With Twitter and other social media, NPR's Andy Carvin monitored immediate, on-the-ground developments during the upheavals of the Arab Spring from Washington, D.C., through thousands of tweets and an army of followers that numbers in the tens of thousands. Now, he is in Libya, meeting face-to-face with some of those activists. He'll be sending us periodic updates on his journey.
For the last 13 months, I've been somewhat obsessed with the way protesters in North Africa and the Middle East have used social media as part of their uprisings. The Arab Spring is one of those great geopolitical shifts that occurs only once in a generation, not unlike the fall of communism in the late 1980s and early '90s.
Unlike prior social events of this magnitude, though, we were able to have real-time communication with the people participating in the events of the Arab Spring – thanks to the thousands of individual citizens documenting their revolutions over the Internet.
From Tunisia and Egypt to Bahrain and Yemen, protesters pulled out their cameras and cellphones, tweeting and streaming every rally, every battle. And almost every day over these last 13 months, I've interacted with them, embedding myself among these activists via social media.
The idea of being embedded virtually may seem a bit disingenuous when compared to combat reporters who put their lives on the line when covering wars around the world. And yet while I never had to leave the comfortable confines of my Washington, D.C., office, I spent upwards of 18 hours a day directly engaging with protesters as they fought, triumphed and even died for their causes.
This week will be different. Right now I'm sitting in the dining hall of an airport hotel in Amman, Jordan, surrounded by a couple hundred Indonesians tourists enjoying their breakfasts as a pan flute-version of The Godfather theme cranks on the PA system. I've spent the last 24 hours commuting across three continents — from North America to Europe to the Middle East — and in two hours I'll embark on my fourth. I'm heading to Benghazi, Libya, where one year ago this week a small group of protests ignited a full-blown revolution that eventually overthrew the dictatorship of Moammar Gadhafi.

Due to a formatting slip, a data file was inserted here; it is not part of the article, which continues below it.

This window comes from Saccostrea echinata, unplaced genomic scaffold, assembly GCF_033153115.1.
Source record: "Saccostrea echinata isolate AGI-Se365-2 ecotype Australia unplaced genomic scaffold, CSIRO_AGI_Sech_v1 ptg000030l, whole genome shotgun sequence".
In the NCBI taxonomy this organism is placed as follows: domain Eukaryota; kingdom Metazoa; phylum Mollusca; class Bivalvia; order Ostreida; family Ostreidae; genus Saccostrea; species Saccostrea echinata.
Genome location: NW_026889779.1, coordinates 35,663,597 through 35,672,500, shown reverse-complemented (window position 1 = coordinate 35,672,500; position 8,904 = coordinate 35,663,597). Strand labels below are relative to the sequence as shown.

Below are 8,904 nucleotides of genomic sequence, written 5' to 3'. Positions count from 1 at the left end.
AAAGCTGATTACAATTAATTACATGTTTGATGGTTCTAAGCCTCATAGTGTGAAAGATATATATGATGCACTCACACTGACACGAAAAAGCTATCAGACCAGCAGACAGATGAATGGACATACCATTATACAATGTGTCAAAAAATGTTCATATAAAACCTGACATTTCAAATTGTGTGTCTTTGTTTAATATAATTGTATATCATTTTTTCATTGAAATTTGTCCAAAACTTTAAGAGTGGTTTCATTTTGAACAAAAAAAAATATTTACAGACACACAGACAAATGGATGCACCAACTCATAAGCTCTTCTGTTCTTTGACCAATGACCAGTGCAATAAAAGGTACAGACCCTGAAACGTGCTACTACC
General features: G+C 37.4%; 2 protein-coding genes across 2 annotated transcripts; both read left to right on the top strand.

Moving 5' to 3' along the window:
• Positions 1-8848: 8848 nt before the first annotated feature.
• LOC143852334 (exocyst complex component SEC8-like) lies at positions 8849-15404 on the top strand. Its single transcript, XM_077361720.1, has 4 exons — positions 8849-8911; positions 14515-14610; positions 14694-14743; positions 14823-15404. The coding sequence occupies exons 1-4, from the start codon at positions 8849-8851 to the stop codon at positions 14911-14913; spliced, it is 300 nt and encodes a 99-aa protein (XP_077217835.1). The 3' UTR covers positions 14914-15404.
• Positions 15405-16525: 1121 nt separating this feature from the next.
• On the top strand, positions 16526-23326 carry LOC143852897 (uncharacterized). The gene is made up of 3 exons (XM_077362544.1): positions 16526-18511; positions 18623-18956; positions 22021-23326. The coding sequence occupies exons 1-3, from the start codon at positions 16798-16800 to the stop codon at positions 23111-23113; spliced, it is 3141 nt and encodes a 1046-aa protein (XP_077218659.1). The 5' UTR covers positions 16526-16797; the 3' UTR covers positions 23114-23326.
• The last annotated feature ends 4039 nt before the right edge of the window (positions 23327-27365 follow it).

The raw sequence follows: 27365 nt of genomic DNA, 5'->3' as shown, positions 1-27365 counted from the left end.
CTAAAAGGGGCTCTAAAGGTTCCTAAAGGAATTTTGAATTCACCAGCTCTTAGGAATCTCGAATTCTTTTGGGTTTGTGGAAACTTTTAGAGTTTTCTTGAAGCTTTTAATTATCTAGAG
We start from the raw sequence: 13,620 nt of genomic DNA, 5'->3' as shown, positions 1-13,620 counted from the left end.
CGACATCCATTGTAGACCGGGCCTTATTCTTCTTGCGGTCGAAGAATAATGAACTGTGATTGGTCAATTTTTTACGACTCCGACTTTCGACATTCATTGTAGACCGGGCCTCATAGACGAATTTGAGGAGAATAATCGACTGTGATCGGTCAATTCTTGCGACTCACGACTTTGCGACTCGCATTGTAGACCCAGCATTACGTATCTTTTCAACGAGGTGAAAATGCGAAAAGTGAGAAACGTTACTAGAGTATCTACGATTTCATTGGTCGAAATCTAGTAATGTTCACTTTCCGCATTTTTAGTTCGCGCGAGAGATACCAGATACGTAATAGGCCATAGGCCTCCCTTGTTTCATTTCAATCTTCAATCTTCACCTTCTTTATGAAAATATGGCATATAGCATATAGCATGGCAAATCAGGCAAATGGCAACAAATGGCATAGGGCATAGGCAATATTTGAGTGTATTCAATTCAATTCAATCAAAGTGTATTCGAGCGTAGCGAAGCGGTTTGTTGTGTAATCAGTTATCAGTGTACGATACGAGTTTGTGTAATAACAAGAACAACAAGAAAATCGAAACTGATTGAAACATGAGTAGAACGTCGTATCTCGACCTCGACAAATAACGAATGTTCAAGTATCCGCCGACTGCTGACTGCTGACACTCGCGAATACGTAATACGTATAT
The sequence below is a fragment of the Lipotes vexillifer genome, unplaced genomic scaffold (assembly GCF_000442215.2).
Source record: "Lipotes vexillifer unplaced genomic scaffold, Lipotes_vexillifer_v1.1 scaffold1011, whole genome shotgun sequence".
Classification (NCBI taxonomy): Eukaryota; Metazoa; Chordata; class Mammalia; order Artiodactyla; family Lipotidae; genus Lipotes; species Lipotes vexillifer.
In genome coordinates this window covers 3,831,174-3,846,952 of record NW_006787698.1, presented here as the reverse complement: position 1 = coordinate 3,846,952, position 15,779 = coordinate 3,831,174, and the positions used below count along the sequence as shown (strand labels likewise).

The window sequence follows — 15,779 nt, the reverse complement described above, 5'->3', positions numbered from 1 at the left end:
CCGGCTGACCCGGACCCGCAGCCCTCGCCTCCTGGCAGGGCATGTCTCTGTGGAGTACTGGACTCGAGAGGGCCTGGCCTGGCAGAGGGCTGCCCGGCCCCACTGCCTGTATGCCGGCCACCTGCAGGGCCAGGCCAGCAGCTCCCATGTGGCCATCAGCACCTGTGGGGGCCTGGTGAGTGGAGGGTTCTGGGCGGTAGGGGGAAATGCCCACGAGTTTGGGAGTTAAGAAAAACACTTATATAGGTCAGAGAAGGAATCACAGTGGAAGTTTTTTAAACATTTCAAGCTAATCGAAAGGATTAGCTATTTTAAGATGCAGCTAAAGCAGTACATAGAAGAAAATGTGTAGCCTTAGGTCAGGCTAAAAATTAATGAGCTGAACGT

While I've gotten to know dozens of Libyans over the last year via Twitter and Facebook, I've met almost none of them in person. To this day, I don't even know some of their genders, thanks to their careful use of pseudonyms. But for the next week that will begin to change, as I finally get an opportunity to visit Benghazi and the capital, Tripoli.
The revolution may be over, but the new Libya is just beginning. Militias still roam the streets of the capital as the interim government struggles to gain its footing. The oil industry is slowly ramping up to its pre-revolution output. And 6 million Libyans are finding their voices after four decades of oppression and fear.
I have no idea what to expect of the next week. No doubt it will be an unforgettable adventure.
(Andy Carvin is NPR's social media strategist.)